Mar 21, 2013; Chicago, IL, USA; Portland Trail Blazers power forward LaMarcus Aldridge (12) attempts to pass the ball against Chicago Bulls center Joakim Noah (13) during the first half at the United Center. Mandatory Credit: Mike DiNovo-USA TODAY Sports

Game 68 Recap: Blazers 99, Bulls 89

The above is the kind of question you ask when Portland is up 15 on the road against the Bulls with a minute and a half to play and LaMarcus Aldridge drains a jumper that should be the final nail in the coffin. The above is also the kind of question you DON’T ask when in one minute and 29 seconds the likes of Nolan Smith, Will Barton, Luke Babbitt, Joel Freeland, and Meyers Leonard give up seven straight points and let Chicago make the final score look semi-respectable.

Thursday’s win, a blowout for much of its 48 minutes, will be on the short list for Portland’s most impressive of 2012-13. Personally, I’d rank it below both the wins at San Antonio and at home against the Heat, but still from both a timing and performance stand-point this one is up there.

However, that doesn’t change the fact that there are many important things about this team that need to be addressed. Things that, if they go unchecked in this off-season, could very likely derail the long-term march to contention that the Blazers’ front office is selling the fan base on. One of those things, maybe the most important thing, was evident in Thursday’s final minute and change: Portland literally has no depth.

The addition of Eric Maynor has been huge. Not only has he shown that he can provide offense by himself, but he’s turned the Blazers’ second unit around. Portland was four or five players deep until the trade deadline, and they’re six or seven guys deep now, all because of Eric Maynor. But seven is a rotation. Seven is not depth. For next season, and the season beyond that, Portland needs to get to 10 playable guys.

Here’s why, the Blazers right now have zero margin for error. When Portland shoots 49% from the floor and 48% from three while holding their opponent to 44% from the field and 29% from three, they’ll win. But that’s basically perfect basketball from the Blazers, it’s not something that should be expected. Portland’s been forced to play basically without making errors all season, and they’ve only got 32 wins to show for it. If that carries over to 2013-14, you can expect the Blazers’ record won’t get that much better.

Portland needs to find a center, that’s probably the number one priority for Neil Olshey, but adding some players deeper in the depth chart should also be very close to the top of the list. This isn’t just about garbage time too. This is about having guys that can be inserted into a game and have an impact. Right now, the end of Portland’s bench can’t even come into a 20-point blowout with less than a minute to play.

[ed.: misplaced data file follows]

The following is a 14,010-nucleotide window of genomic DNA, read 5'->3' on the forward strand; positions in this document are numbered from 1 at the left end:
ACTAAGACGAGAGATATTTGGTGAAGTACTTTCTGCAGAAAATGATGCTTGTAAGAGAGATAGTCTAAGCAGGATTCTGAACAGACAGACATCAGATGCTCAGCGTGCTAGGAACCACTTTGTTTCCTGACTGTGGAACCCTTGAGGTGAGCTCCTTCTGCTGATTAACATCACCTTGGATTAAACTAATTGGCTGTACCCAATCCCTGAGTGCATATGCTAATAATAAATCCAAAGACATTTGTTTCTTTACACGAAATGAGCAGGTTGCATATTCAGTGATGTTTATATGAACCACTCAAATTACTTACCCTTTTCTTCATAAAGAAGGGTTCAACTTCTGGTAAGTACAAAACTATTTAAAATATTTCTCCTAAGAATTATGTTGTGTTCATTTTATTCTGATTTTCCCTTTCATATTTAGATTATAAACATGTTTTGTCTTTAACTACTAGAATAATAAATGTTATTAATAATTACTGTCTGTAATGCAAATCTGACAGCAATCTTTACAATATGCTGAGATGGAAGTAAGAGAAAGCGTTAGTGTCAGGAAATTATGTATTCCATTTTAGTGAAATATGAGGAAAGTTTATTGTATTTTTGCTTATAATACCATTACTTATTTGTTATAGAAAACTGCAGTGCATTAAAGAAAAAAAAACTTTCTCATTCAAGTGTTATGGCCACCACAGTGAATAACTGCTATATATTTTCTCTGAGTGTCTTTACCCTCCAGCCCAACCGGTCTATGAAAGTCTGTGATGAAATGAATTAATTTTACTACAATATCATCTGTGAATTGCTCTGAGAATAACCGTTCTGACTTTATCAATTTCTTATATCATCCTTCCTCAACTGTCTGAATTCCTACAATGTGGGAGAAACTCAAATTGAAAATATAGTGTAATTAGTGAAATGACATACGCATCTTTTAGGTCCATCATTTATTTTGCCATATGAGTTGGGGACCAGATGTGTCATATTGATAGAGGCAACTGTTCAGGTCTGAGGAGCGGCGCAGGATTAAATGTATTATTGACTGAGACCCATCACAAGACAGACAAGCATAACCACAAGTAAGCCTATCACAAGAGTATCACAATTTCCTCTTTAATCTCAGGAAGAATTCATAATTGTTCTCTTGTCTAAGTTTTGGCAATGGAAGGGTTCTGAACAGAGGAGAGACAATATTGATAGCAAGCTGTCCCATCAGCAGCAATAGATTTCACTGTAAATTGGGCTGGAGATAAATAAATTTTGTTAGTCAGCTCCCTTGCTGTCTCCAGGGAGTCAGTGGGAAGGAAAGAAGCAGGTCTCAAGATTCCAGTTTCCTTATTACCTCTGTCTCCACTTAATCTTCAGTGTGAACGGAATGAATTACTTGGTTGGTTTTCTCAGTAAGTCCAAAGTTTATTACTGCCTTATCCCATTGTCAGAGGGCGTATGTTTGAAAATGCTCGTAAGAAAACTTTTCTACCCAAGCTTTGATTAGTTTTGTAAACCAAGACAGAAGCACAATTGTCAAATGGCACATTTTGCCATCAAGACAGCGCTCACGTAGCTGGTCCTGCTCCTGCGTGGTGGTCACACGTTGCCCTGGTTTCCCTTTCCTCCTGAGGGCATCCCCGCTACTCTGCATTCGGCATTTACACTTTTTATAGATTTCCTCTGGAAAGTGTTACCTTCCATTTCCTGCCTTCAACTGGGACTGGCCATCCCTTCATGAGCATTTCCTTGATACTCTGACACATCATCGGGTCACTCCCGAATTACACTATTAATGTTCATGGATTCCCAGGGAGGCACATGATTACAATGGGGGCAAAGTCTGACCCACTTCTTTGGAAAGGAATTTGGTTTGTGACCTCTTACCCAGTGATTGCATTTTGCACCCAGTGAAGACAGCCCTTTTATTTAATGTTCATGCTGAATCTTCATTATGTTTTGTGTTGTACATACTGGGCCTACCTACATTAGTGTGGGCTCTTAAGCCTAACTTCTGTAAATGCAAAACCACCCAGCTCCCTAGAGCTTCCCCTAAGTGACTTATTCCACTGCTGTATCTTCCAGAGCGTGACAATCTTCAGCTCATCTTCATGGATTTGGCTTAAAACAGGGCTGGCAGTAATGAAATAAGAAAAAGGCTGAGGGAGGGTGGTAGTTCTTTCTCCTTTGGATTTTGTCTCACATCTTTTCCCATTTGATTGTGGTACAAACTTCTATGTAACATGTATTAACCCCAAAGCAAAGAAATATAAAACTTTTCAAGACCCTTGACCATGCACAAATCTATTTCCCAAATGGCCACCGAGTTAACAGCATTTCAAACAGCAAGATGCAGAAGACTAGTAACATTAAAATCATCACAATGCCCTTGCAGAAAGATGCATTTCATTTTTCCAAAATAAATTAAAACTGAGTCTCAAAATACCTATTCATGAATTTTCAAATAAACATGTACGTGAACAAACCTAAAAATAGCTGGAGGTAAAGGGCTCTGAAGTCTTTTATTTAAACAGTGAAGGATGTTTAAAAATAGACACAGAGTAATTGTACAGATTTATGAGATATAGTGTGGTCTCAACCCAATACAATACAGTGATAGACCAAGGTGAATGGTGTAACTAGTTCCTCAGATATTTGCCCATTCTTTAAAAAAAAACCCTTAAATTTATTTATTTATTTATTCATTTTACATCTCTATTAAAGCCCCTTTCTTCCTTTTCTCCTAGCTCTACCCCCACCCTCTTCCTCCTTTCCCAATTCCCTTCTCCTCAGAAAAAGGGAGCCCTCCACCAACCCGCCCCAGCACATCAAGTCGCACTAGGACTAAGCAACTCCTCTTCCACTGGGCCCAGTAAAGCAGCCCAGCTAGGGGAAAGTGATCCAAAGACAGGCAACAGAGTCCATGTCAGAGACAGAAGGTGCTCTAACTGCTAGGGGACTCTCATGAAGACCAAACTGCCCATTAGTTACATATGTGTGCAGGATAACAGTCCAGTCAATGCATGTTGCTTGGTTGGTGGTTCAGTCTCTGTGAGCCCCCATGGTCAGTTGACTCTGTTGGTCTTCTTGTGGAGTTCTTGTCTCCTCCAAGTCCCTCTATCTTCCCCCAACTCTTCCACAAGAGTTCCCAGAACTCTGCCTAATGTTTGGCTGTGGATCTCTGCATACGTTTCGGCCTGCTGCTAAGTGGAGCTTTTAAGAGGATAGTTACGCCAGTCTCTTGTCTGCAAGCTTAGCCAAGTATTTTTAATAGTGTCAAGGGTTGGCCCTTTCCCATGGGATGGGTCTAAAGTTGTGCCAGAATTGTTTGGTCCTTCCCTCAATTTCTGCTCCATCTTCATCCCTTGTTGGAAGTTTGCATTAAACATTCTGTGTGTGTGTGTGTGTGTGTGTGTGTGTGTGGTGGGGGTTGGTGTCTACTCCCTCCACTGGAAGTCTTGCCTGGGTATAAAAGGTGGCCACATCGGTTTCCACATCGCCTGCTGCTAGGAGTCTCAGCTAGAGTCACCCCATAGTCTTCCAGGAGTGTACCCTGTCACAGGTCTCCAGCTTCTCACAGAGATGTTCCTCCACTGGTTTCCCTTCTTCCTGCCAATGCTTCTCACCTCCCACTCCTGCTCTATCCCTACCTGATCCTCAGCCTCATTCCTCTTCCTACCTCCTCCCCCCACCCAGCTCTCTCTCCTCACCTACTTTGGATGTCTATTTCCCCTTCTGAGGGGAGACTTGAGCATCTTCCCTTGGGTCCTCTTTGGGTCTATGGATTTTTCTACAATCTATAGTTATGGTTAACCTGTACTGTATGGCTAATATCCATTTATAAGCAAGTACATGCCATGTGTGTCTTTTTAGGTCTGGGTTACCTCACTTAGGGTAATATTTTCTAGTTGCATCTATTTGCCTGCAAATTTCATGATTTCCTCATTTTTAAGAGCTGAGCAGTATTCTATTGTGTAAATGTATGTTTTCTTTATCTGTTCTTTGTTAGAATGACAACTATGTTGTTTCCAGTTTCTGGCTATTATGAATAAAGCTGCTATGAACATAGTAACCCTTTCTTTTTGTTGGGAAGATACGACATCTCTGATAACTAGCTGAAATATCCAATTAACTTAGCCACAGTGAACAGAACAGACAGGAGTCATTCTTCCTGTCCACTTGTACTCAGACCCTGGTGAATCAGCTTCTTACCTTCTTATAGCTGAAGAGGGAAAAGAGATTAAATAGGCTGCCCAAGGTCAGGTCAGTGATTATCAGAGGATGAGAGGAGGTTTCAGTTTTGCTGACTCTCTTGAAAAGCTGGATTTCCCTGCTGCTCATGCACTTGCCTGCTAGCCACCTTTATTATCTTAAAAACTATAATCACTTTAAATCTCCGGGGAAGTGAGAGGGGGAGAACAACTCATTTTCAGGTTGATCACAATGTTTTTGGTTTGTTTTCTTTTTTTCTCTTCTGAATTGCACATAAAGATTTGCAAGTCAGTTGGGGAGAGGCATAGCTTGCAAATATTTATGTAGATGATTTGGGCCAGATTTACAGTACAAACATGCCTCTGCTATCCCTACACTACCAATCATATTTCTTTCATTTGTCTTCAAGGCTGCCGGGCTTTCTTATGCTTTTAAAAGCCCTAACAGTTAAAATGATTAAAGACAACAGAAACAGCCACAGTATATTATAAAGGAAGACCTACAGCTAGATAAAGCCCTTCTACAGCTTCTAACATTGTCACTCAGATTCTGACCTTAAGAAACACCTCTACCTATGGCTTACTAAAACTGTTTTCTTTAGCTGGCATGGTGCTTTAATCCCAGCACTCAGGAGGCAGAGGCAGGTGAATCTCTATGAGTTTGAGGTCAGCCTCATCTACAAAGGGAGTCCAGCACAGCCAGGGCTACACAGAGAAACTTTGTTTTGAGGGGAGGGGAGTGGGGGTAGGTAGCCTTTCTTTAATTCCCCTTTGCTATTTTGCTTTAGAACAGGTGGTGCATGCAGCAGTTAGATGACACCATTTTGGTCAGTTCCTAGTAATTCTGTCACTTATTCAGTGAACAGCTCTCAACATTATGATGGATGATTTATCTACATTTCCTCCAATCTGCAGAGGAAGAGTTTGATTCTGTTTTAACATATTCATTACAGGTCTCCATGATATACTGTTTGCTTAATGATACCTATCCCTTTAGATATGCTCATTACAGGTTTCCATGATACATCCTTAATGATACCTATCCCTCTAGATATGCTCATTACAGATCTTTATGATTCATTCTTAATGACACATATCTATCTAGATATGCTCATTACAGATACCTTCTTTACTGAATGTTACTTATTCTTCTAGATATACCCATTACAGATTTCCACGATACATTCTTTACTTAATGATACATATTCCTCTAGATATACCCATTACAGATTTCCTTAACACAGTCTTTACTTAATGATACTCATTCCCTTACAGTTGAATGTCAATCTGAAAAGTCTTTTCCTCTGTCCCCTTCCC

I know it seems harsh to dwell on the shortcomings of the Blazers’ scrubs following a convincing win against a playoff-bound opponent in the middle of a spirit crushing late-season road trip, but that’s what this part of the season is all about. Portland won’t be making the playoffs, but they’ve given themselves a leg up on the future. Damian Lillard and LaMarcus Aldridge have become one of the most potent inside/outside tandems in the league, Wesley Matthews and Nicolas Batum have both shown marked improvement that certainly doesn’t feel fluky, and Eric Maynor will only get better. That’s the core of a playoff team. But if Portland wants to get beyond the first round of the playoffs they’re going to need to be more than just a core.

Over the course of the next few weeks, head coach Terry Stotts is going to have to figure out what to do with his end of the bench guys. Joel Freeland and Will Barton are keepers, same with Victor Claver. Nolan Smith and Luke Babbitt aren’t. Elliot Williams is a huge question mark, but that’s not really here nor there. If Freeland and Barton are going to be contributors next season, they’re going to have to play. If that means losing games (or failing to get leads big enough that they literally can’t be blown in 90 seconds), that’s what it means.

It’s hard to say where Portland should go after Thursday’s win. When the Blazers beat the Bulls in Chicago last season, Mike and Mike basically flipped out and predicted Portland was right back in the playoff hunt. These kinds of victories bring out those kinds of attitudes.

My hope is that the Blazers celebrate this win for as long as they hung their heads after being whipped by the Bucks. This stretch run isn’t really about winning, just as this season hasn’t really been about winning. Portland has something here, LA is the reigning player of the week, Lillard is rookie of the year, Eric Maynor, Nicolas Batum, and Wesley Matthews are strong pieces to build around. We as fans can’t lose sight of the future by getting to pumped up about the present.

The Blazers continue their road run in Atlanta on Friday.

Box Score

Standings

@mikeacker | @ripcityproject | [email protected]

Mar 21, 2013; Chicago, IL, USA; Chicago Bulls shooting guard Marco Belinelli (8) shoots the ball against Portland Trail Blazers small forward Nicolas Batum (88) during the second half at the United Center. Portland defeats Chicago 99-89. Mandatory Credit: Mike DiNovo-USA TODAY Sports

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